For good evolutionary reasons, to be discussed in a future essay, we human beings naturally crave freedom. We resist control from other people. We do this regardless of our age and regardless of whom it is who wants to control us. Married people resist control from their spouses; old people resist control from their middle-aged children; children of all ages resist control from their parents. And, of course, students resist control from their teachers, which is one reason why schools as we generally know them produce such poor results.

Unsolicited advice from loved ones can be especially threatening, because of our strong desire to please those persons. It's hard to ignore advice from loved ones, because we implicitly fear that failure to follow it will signal lack of love or respect. At the same time, we don't want to follow the advice, because we want to retain our autonomy. In fact, we especially don't want to follow the advice of a loved one because, each time we do so, it feels like a step toward changing the relationship from one between equals to one of unbalanced power. By complying, we may be signaling our future willingness to subordinate ourselves to the other person's will. "Yes, my dear, you are much smarter and more knowledgeable than I, so I'll always do as you say." Every act of compliance seems to tighten an imagined noose that the other has around our neck. The conflict between complying (to show our love) and not complying (to assert our freedom) creates frustration, and frustration leads to anger. And so, we feel more anger when a loved one tells us how to improve our driving--or our health, or whatever--than we do when a perfect stranger gives us such advice.

It's easier for most people to understand the nature of this conflict when thinking about husband and wife than when thinking about parent and young child. The parent and  child are in some ways obviously unequal. The parent is bigger, stronger, more knowledgeable about many aspects of the world, and has control of more resources. But yet, in another sense, the parent and child are equals. They are equally valuable as individuals. They are equally privy to their own strongly felt drives, needs, and goals. And children, although in many ways not as knowledgeable as adults, are a lot smarter than most adults give them credit for. Children recognize their dependence on adults, but at the same time experience a powerful drive to assert their independence. From an evolutionary perspective, this drive is no accident; it is what motivates children always toward taking those risks that they must take to grow up, to find their own paths, to take charge of their own lives.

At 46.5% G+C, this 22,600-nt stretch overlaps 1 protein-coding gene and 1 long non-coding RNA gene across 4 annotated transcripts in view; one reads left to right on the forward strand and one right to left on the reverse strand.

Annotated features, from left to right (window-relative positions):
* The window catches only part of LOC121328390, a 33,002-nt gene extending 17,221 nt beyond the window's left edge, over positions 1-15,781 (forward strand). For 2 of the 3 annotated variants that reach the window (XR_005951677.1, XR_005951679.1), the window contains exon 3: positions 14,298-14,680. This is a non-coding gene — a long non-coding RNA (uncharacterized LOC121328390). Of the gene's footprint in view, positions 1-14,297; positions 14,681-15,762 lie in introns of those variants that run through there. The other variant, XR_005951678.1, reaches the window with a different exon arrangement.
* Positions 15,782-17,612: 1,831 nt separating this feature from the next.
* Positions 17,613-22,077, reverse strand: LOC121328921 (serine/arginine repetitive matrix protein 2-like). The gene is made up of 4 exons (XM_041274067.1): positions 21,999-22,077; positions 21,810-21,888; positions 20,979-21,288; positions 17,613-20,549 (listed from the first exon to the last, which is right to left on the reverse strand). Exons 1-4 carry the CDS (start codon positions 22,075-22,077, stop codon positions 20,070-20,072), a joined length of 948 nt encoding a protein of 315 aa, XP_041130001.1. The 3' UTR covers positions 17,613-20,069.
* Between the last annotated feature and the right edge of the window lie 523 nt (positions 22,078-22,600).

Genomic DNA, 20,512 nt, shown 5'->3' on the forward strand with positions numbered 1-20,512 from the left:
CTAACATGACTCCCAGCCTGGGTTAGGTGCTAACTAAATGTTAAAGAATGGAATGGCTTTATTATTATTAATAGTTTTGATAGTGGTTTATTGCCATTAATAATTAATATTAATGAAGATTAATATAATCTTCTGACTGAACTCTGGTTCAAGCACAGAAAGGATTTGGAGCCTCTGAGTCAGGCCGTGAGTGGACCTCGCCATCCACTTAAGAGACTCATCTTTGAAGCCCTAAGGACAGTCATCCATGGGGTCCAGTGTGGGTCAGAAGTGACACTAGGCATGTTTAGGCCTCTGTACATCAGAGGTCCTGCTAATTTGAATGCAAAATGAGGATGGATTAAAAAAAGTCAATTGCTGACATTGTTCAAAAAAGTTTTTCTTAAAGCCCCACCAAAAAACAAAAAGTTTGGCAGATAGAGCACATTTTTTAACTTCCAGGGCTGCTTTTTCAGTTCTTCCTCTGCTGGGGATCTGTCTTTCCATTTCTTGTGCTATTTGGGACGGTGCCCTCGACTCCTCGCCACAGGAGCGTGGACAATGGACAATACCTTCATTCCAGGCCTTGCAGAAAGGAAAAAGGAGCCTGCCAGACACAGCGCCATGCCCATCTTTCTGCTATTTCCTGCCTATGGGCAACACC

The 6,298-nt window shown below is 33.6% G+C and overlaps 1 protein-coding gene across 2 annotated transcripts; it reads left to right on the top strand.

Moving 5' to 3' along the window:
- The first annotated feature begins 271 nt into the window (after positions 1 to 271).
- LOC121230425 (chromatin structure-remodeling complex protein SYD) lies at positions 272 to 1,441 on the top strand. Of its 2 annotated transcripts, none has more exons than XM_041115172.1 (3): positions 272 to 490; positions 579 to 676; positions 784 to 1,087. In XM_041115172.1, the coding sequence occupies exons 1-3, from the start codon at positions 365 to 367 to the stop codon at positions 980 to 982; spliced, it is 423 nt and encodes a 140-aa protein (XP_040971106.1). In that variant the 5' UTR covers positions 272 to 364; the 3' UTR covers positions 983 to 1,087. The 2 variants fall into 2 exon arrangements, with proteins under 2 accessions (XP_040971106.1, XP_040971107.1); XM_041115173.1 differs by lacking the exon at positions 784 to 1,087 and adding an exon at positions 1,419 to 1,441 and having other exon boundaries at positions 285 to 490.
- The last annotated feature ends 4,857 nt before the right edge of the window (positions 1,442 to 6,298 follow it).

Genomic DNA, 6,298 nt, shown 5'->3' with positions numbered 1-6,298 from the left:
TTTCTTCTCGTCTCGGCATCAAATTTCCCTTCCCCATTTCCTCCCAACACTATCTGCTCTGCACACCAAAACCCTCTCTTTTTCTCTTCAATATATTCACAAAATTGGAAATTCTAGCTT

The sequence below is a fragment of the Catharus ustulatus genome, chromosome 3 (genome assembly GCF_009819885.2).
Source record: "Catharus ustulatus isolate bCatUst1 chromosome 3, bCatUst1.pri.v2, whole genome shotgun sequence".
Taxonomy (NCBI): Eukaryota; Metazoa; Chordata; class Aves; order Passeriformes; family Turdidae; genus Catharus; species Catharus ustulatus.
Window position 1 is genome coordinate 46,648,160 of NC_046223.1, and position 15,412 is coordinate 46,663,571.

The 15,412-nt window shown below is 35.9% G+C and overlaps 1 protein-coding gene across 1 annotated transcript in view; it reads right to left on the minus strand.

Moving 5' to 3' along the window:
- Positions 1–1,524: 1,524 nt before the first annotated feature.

And so, my unsolicited New Year's advice to you is that you should be as cautious about giving unsolicited advice to your children as you are about giving it to your spouse. The more you refrain from giving unsolicited advice, the more likely it will be that your children will ask you for advice when they need it and will follow that advice if it is reasonable. I'll give some examples and evidence for this in my next essay.

But now, I'd love to hear from you about unsolicited advice, in the comments section below. Under what conditions do you appreciate or not appreciate advice? How have your relationships, of all types, been affected by the tendency of either you or the other person to give unsoliced advice? Your experiences may well be helpful to other readers, and to me.
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See new book, Free to Learn 

Peter Gray, Ph.D., research professor at Boston College, is author of the newly published book Free to Learn (Basic Books) and Psychology (a textbook now in its 6th edition).